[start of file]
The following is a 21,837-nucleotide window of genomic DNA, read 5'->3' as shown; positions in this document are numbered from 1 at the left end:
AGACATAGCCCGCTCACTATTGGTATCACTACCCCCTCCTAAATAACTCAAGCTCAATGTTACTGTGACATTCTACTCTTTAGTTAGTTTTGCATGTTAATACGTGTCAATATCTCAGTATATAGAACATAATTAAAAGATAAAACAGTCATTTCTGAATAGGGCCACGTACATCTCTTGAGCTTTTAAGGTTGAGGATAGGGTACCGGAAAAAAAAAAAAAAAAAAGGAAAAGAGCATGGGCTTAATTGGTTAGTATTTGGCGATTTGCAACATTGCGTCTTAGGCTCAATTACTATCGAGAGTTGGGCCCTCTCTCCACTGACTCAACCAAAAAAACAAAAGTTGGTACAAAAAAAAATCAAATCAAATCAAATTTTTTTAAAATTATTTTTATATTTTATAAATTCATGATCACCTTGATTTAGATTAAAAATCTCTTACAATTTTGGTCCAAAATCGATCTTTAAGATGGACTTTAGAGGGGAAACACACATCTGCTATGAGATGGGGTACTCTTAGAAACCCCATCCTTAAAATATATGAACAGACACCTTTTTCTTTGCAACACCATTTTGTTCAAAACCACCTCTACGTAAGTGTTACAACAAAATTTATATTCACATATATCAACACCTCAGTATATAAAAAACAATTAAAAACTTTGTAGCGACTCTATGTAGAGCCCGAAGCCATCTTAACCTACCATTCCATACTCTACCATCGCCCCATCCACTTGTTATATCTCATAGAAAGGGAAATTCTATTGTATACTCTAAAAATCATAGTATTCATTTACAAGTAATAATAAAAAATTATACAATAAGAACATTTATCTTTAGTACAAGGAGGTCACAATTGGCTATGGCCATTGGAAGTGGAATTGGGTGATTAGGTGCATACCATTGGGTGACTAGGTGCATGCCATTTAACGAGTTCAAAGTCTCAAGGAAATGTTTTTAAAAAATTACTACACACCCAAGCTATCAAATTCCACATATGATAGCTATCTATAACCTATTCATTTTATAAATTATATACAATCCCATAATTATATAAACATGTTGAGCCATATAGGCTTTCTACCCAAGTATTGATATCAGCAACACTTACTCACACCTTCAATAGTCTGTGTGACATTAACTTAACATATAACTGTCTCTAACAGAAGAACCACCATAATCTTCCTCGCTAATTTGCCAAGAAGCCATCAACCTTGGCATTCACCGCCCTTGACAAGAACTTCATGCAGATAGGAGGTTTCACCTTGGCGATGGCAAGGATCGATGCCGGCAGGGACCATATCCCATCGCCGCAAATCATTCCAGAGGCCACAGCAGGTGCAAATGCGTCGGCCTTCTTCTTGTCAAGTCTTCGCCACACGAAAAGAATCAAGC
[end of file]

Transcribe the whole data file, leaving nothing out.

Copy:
The following is a 21,837-nucleotide window of genomic DNA, read 5'->3' as shown; positions in this document are numbered from 1 at the left end:
AGACATAGCCCGCTCACTATTGGTATCACTACCCCCTCCTAAATAACTCAAGCTCAATGTTACTGTGACATTCTACTCTTTAGTTAGTTTTGCATGTTAATACGTGTCAATATCTCAGTATATAGAACATAATTAAAAGATAAAACAGTCATTTCTGAATAGGGCCACGTACATCTCTTGAGCTTTTAAGGTTGAGGATAGGGTACCGGAAAAAAAAAAAAAAAAAAGGAAAAGAGCATGGGCTTAATTGGTTAGTATTTGGCGATTTGCAACATTGCGTCTTAGGCTCAATTACTATCGAGAGTTGGGCCCTCTCTCCACTGACTCAACCAAAAAAACAAAAGTTGGTACAAAAAAAAATCAAATCAAATCAAATTTTTTTAAAATTATTTTTATATTTTATAAATTCATGATCACCTTGATTTAGATTAAAAATCTCTTACAATTTTGGTCCAAAATCGATCTTTAAGATGGACTTTAGAGGGGAAACACACATCTGCTATGAGATGGGGTACTCTTAGAAACCCCATCCTTAAAATATATGAACAGACACCTTTTTCTTTGCAACACCATTTTGTTCAAAACCACCTCTACGTAAGTGTTACAACAAAATTTATATTCACATATATCAACACCTCAGTATATAAAAAACAATTAAAAACTTTGTAGCGACTCTATGTAGAGCCCGAAGCCATCTTAACCTACCATTCCATACTCTACCATCGCCCCATCCACTTGTTATATCTCATAGAAAGGGAAATTCTATTGTATACTCTAAAAATCATAGTATTCATTTACAAGTAATAATAAAAAATTATACAATAAGAACATTTATCTTTAGTACAAGGAGGTCACAATTGGCTATGGCCATTGGAAGTGGAATTGGGTGATTAGGTGCATACCATTGGGTGACTAGGTGCATGCCATTTAACGAGTTCAAAGTCTCAAGGAAATGTTTTTAAAAAATTACTACACACCCAAGCTATCAAATTCCACATATGATAGCTATCTATAACCTATTCATTTTATAAATTATATACAATCCCATAATTATATAAACATGTTGAGCCATATAGGCTTTCTACCCAAGTATTGATATCAGCAACACTTACTCACACCTTCAATAGTCTGTGTGACATTAACTTAACATATAACTGTCTCTAACAGAAGAACCACCATAATCTTCCTCGCTAATTTGCCAAGAAGCCATCAACCTTGGCATTCACCGCCCTTGACAAGAACTTCATGCAGATAGGAGGTTTCACCTTGGCGATGGCAAGGATCGATGCCGGCAGGGACCATATCCCATCGCCGCAAATCATTCCAGAGGCCACAGCAGGTGCAAATGCGTCGGCCTTCTTCTTGTCAAGTCTTCGCCACACGAAAAGAATCAAGC